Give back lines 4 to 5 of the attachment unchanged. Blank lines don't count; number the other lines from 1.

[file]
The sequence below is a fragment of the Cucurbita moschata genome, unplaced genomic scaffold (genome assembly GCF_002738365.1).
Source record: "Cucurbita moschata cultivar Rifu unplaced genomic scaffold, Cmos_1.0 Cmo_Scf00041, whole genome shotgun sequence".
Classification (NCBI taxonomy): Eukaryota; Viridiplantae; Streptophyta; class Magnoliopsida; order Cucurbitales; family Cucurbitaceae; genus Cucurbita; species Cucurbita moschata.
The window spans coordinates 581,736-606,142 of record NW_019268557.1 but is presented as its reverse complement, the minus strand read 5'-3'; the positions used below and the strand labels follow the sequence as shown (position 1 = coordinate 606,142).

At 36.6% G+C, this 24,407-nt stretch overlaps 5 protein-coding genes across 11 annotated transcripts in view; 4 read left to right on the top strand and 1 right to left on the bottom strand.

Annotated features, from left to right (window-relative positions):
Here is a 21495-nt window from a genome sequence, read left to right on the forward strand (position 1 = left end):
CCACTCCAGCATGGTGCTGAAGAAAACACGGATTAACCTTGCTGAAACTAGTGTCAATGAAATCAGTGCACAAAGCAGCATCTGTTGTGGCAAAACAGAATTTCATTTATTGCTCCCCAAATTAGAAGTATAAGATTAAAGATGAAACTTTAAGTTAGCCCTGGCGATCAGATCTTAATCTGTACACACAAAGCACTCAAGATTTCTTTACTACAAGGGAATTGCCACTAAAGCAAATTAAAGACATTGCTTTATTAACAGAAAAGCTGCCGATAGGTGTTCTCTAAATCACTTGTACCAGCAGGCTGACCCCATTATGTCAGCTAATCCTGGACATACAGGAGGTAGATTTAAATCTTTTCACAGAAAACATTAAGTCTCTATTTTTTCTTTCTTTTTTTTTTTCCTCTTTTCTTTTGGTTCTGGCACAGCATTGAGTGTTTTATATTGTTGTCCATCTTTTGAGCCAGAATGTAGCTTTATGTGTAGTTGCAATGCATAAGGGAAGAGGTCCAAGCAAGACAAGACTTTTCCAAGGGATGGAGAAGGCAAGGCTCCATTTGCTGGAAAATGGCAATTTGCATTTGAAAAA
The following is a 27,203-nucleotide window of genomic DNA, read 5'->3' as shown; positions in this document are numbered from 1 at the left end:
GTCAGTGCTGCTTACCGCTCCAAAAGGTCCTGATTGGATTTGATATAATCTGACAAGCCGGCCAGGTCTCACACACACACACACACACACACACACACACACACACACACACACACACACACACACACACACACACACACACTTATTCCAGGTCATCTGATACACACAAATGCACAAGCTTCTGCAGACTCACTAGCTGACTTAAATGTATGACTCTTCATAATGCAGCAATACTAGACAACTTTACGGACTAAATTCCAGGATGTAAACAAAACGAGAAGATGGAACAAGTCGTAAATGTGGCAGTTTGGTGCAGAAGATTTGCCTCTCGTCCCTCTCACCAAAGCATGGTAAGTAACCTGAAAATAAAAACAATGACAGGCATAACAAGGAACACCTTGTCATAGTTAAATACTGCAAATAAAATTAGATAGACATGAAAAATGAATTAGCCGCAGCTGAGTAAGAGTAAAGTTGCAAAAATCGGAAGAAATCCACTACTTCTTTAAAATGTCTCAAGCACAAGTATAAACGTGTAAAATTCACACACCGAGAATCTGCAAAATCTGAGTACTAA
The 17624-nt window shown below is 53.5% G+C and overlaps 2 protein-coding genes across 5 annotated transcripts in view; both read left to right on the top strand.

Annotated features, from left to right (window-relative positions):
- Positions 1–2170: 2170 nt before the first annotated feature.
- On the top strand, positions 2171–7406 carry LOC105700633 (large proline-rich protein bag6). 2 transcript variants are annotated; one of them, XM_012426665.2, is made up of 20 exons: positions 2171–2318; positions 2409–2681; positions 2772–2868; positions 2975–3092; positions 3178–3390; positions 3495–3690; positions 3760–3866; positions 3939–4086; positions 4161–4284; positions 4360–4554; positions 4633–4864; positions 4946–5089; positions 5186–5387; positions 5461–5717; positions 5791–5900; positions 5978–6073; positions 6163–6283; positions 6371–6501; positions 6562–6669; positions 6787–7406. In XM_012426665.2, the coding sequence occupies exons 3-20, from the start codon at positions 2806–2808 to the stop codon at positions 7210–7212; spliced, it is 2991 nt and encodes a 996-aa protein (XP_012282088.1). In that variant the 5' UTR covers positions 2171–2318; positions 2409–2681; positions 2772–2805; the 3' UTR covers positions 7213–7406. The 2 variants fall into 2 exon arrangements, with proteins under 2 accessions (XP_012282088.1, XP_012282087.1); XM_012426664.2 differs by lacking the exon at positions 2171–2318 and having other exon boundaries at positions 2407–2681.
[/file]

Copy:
The window spans coordinates 581,736-606,142 of record NW_019268557.1 but is presented as its reverse complement, the minus strand read 5'-3'; the positions used below and the strand labels follow the sequence as shown (position 1 = coordinate 606,142).

At 36.6% G+C, this 24,407-nt stretch overlaps 5 protein-coding genes across 11 annotated transcripts in view; 4 read left to right on the top strand and 1 right to left on the bottom strand.